Urethral stricture: What causes it?
What causes urethral strictures? How are they treated?
- Hal / California
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A urethral stricture is a narrowing in any part of the urethra — the tube that drains urine from the bladder. This impairs normal urine flow. Urethral strictures occur primarily in men because they have a longer urethra than women do. Causes include:
- Urethral injury, disease, catheterization or surgery that results in inflammation or scar tissue
- Urethral infections, such as gonorrhea
- Rarely, a tumor in the urethra
Strictures may also be present at birth (congenital), but this is uncommon. Signs and symptoms of a urethral stricture include:
- Decreased urine flow
- Incomplete emptying of bladder
- Painful urination
- Urinary tract infection
- Blood in the urine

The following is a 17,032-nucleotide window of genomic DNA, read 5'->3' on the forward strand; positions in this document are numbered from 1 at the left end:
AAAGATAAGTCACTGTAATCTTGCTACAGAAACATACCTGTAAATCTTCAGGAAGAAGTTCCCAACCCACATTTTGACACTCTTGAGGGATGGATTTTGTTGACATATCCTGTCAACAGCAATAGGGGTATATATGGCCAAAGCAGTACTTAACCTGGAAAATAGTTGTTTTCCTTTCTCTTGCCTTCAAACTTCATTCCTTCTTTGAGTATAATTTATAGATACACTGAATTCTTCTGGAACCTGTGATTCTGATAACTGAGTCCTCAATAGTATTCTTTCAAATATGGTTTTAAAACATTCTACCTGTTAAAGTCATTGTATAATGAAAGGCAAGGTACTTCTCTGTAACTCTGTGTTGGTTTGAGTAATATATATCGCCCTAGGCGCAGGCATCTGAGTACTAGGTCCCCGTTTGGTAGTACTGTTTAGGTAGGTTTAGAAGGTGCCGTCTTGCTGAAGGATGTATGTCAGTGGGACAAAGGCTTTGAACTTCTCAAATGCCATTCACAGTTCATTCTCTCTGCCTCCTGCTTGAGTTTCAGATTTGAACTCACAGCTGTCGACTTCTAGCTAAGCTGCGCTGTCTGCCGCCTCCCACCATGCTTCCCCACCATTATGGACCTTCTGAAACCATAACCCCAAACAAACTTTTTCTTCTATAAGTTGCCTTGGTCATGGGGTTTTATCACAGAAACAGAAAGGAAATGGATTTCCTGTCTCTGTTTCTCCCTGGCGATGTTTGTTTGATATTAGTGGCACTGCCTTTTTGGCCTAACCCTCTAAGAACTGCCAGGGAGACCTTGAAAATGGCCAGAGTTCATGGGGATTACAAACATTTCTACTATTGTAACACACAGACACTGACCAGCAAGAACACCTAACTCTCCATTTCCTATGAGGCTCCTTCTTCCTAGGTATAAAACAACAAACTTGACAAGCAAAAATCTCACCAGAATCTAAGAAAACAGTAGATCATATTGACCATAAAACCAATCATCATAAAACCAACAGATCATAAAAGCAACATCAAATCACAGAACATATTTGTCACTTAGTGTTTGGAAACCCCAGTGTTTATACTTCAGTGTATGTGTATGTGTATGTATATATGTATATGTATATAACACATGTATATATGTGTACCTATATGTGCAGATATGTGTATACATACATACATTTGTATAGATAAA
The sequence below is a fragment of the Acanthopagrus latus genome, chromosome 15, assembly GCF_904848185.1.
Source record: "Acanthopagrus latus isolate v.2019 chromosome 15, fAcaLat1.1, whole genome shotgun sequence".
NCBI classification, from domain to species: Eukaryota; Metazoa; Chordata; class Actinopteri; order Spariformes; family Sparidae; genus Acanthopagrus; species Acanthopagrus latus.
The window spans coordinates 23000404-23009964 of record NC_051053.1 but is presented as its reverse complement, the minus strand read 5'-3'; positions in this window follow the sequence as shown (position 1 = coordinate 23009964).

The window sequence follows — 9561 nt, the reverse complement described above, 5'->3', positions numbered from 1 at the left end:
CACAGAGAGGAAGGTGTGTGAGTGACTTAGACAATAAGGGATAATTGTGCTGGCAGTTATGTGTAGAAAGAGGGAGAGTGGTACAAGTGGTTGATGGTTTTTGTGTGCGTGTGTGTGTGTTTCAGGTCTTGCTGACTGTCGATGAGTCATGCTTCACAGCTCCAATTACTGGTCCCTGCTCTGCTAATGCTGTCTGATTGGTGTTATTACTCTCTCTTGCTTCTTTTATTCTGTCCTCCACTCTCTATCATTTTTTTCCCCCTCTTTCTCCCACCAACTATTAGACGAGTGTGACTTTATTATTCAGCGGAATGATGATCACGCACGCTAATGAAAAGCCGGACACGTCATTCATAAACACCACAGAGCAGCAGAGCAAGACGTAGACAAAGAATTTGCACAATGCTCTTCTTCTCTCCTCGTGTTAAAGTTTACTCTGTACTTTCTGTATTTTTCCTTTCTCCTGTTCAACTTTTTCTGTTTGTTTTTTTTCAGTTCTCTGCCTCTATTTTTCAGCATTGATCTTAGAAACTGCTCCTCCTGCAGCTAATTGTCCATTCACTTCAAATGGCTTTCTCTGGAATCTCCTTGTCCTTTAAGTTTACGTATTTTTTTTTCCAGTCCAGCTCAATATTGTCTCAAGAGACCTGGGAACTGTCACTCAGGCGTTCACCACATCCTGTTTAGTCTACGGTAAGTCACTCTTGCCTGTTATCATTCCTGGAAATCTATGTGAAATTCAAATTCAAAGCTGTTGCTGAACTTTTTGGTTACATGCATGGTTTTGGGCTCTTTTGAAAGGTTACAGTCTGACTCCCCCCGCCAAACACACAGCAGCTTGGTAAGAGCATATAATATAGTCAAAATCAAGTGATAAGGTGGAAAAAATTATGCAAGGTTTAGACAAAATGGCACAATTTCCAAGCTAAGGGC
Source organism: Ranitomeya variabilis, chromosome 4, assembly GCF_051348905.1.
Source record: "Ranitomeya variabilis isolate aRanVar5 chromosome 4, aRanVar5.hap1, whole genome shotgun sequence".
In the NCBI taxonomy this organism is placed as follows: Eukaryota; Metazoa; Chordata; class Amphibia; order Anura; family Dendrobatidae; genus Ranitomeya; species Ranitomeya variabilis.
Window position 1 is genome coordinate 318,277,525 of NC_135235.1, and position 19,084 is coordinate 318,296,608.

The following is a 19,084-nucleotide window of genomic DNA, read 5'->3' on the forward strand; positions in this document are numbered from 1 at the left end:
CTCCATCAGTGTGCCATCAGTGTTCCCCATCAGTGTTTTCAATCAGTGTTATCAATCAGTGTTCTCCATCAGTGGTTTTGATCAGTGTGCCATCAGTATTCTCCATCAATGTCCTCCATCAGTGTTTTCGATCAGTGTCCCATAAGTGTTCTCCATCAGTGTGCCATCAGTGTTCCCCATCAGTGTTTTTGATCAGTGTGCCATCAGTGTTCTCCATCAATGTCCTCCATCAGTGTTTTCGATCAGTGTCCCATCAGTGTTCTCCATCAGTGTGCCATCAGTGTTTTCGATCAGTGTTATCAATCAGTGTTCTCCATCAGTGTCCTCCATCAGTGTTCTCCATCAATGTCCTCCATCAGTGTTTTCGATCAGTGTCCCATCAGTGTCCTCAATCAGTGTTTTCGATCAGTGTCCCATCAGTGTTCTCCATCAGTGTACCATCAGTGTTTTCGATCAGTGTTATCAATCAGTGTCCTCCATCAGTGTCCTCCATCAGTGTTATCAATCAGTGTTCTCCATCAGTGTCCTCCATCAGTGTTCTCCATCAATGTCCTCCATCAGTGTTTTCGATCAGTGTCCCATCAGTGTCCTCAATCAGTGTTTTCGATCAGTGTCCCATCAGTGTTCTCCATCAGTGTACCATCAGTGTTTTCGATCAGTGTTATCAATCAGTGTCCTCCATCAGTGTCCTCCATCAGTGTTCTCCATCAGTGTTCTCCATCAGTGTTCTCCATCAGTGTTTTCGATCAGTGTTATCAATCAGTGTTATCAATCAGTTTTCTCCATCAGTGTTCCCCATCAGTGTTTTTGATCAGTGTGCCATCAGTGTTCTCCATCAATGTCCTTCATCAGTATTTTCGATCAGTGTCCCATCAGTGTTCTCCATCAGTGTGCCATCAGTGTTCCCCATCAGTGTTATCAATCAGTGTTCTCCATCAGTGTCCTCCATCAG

A doctor can confirm a diagnosis by:
- X-ray with dye injection into the urethra
- Cystoscopy, a procedure in which your doctor inserts a narrow tube (cystoscope) with a camera attached into the urethra
Treatment of urethral strictures may include:
- Inserting a tube in the abdomen (suprapubic catheter) to drain the bladder for temporary, short-term relief
- Dilating the stricture by inserting a narrow instrument into the urethra
- Internal incision of the stricture via a cystoscope or endoscope
- Placing a permanent catheter through the urethra to drain the bladder
- Surgery to correct the condition (open urethroplasty)
The use of urethral stents was a promising development in the treatment of strictures. But such stents had poor long-term results. As a result, stents are now only rarely used in the treatment of urethral strictures.
Without appropriate treatment, the stricture will almost always recur.